Next is Minecraft. “If you don’t know what Minecraft is, you don’t have kids,” Gutstein said. The game has sold 77m copies, and 42m Minecraft videos have been created on YouTube alone. He notably stated that Minecraft accounts for 10% of all video watched on YouTube, no less!
For this audience, Machinima created The Bacca Chronicles. “Bacca is a dog. He’s also the most beloved character created by JeromeASF, one of the most followed Minecraft players in the world.” Follow our hero as he teams up with server admins and uncovers a nefarious plot that threatens their entire existence.
The Bacca Chronicles is available worldwide, and is also seeking co-production partners for a 13-episode first cycle.
Next, eSports, or professional video gaming, now a well-established spectator sport. Its global appeal puts it on par to take over American football and basketball: eSports’ 2015 global audience of 300m nearly matches the combined audience of 400m for the latter two traditional sports. ESports also enjoys a 17% estimated CAGR from 2012-17.
“We know the eSports audience. It’s a cultural tsunami, driven by high levels of participation and engagement from millennials who aren’t being reached through traditional sports programming,” said Gutstein.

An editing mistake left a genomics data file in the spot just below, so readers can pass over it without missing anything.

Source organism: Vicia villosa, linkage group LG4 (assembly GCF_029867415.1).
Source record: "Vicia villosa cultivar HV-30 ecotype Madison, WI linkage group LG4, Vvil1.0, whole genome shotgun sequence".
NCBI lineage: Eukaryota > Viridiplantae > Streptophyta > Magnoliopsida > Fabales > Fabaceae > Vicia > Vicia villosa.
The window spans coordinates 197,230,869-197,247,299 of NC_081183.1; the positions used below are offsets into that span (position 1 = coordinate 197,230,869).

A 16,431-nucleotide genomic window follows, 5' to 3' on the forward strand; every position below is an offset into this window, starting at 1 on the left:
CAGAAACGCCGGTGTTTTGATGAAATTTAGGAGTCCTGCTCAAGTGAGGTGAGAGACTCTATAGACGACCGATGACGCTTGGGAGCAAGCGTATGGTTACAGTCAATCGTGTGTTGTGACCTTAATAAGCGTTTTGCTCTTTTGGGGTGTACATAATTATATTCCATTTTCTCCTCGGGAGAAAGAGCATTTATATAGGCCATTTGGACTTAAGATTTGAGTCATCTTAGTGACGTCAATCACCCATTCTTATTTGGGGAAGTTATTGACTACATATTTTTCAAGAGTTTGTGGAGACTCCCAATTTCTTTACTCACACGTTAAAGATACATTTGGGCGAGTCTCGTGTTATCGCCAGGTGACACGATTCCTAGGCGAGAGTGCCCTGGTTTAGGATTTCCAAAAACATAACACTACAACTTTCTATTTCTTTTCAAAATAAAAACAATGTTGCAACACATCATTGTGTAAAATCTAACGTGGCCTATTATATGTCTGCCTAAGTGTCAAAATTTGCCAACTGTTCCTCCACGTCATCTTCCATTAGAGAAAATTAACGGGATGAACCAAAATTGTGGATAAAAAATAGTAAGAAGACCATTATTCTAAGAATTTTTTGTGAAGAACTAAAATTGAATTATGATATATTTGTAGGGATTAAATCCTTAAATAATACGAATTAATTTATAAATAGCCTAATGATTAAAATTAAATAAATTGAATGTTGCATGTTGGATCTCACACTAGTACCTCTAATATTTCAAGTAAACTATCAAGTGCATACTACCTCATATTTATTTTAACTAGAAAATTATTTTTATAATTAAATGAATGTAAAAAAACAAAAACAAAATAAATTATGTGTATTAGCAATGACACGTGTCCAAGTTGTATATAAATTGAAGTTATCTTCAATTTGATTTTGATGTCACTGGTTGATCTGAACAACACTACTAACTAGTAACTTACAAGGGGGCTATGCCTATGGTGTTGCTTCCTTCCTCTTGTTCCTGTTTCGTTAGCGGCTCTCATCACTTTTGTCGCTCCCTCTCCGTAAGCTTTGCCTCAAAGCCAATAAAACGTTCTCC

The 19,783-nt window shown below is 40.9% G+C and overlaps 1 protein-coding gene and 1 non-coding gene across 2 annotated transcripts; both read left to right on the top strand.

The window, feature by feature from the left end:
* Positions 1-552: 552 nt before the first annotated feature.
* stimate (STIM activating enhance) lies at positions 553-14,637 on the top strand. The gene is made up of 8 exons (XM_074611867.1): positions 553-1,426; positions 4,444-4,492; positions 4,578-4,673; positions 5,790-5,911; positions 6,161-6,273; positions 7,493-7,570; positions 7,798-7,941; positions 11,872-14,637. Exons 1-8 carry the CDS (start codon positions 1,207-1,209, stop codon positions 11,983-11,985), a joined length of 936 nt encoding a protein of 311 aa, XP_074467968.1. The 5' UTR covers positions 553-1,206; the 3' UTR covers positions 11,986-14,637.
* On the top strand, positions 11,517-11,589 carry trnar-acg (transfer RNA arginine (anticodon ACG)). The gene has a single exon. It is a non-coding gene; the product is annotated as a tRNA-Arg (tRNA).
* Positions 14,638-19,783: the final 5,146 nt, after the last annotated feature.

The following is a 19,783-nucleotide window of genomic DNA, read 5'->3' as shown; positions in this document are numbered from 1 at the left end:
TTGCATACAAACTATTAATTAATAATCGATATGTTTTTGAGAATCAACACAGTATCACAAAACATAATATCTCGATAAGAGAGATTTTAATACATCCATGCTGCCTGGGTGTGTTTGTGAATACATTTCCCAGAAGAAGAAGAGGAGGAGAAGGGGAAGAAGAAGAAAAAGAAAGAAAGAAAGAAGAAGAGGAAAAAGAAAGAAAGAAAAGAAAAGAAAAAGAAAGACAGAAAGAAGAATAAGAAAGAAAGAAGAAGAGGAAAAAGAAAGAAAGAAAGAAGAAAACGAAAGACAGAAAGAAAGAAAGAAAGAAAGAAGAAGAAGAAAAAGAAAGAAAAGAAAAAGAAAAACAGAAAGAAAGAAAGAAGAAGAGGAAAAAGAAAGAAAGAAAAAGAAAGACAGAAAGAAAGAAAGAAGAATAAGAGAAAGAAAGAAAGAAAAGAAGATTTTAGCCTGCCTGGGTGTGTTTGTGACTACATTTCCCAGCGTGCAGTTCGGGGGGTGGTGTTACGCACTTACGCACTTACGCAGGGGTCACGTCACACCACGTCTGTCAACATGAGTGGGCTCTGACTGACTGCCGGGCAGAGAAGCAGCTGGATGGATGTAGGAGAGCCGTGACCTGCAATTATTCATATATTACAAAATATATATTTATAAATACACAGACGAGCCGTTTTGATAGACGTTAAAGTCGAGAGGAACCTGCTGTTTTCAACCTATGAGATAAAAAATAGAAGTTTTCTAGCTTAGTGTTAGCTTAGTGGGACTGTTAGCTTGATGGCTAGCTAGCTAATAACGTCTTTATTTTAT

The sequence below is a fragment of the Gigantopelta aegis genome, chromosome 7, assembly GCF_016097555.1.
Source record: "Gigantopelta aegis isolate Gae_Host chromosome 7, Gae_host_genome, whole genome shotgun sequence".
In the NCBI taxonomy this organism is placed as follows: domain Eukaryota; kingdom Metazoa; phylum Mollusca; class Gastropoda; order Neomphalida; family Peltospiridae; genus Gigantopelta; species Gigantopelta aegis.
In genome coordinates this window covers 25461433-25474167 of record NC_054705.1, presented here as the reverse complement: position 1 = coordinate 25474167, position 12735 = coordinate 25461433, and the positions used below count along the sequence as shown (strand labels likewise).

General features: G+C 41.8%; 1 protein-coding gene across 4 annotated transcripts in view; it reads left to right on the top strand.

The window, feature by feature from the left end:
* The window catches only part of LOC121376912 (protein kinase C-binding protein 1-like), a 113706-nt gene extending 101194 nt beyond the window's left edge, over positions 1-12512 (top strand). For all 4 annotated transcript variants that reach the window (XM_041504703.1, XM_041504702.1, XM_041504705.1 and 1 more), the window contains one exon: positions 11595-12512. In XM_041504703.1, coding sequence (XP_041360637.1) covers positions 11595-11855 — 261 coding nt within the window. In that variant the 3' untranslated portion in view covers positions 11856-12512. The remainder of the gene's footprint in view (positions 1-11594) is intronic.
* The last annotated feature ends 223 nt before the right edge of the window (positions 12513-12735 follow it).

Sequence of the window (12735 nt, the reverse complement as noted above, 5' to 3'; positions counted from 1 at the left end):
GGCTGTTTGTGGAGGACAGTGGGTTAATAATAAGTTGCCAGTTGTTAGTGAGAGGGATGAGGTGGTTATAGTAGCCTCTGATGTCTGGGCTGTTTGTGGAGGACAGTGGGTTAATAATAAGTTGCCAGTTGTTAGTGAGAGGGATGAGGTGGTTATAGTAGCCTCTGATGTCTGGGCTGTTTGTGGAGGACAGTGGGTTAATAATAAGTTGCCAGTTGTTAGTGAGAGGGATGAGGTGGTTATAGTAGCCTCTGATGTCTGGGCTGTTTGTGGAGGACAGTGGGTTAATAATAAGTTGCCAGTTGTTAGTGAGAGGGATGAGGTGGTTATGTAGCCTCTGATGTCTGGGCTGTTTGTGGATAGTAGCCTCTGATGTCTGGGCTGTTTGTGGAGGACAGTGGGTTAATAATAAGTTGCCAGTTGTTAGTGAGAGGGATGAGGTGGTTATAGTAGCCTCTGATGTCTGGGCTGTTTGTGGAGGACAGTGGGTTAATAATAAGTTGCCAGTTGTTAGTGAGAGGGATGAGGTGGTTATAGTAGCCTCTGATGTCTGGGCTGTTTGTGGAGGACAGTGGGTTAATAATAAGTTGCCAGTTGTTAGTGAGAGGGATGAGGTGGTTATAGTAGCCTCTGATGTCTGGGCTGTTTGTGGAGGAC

For this audience, Machinima’s prepared docuseries Chasing the Cup, an inside look at the hero’s journey of some of the world’s top professional e-thletes. It covered League of Legends (LoL) in its first and second seasons, and has teamed up with The CW for the third season to cover Mortal Kombat X. It has already seen 19m total VOD views and 725,000 live+SD broadcast views, not to mention 110m social impressions and a total of 180m minutes viewed. Chasing the Cup marks the first time in history that eSports appeared on broadcast TV.
All three seasons are available for license in multiple formats, and Machinima is seeking licensers for future formats, based on some of biggest eSports games in the world. Here’s its first-ever episode from 2014:
Next passion platform: Robocop, $500m global box office. Machinima is currently seeking partners for its in-progress project, Robocops, which takes place some years in 2045, cybernetic officers are standard issue for police forces worldwide, and the world’s top programming (meta!) is a docuseries police ride-along show called Robocops. Follow officer Ryan Freer and cybernetic partner RC as they patrol the streets.
Lastly but not leastly is passion platform Transformers, which you undoubtedly recognise if you were ever a child. There’s 10bn views of Transformers content on YouTube, not to mention four theatrical films, which saw $3.7bn in global revenues.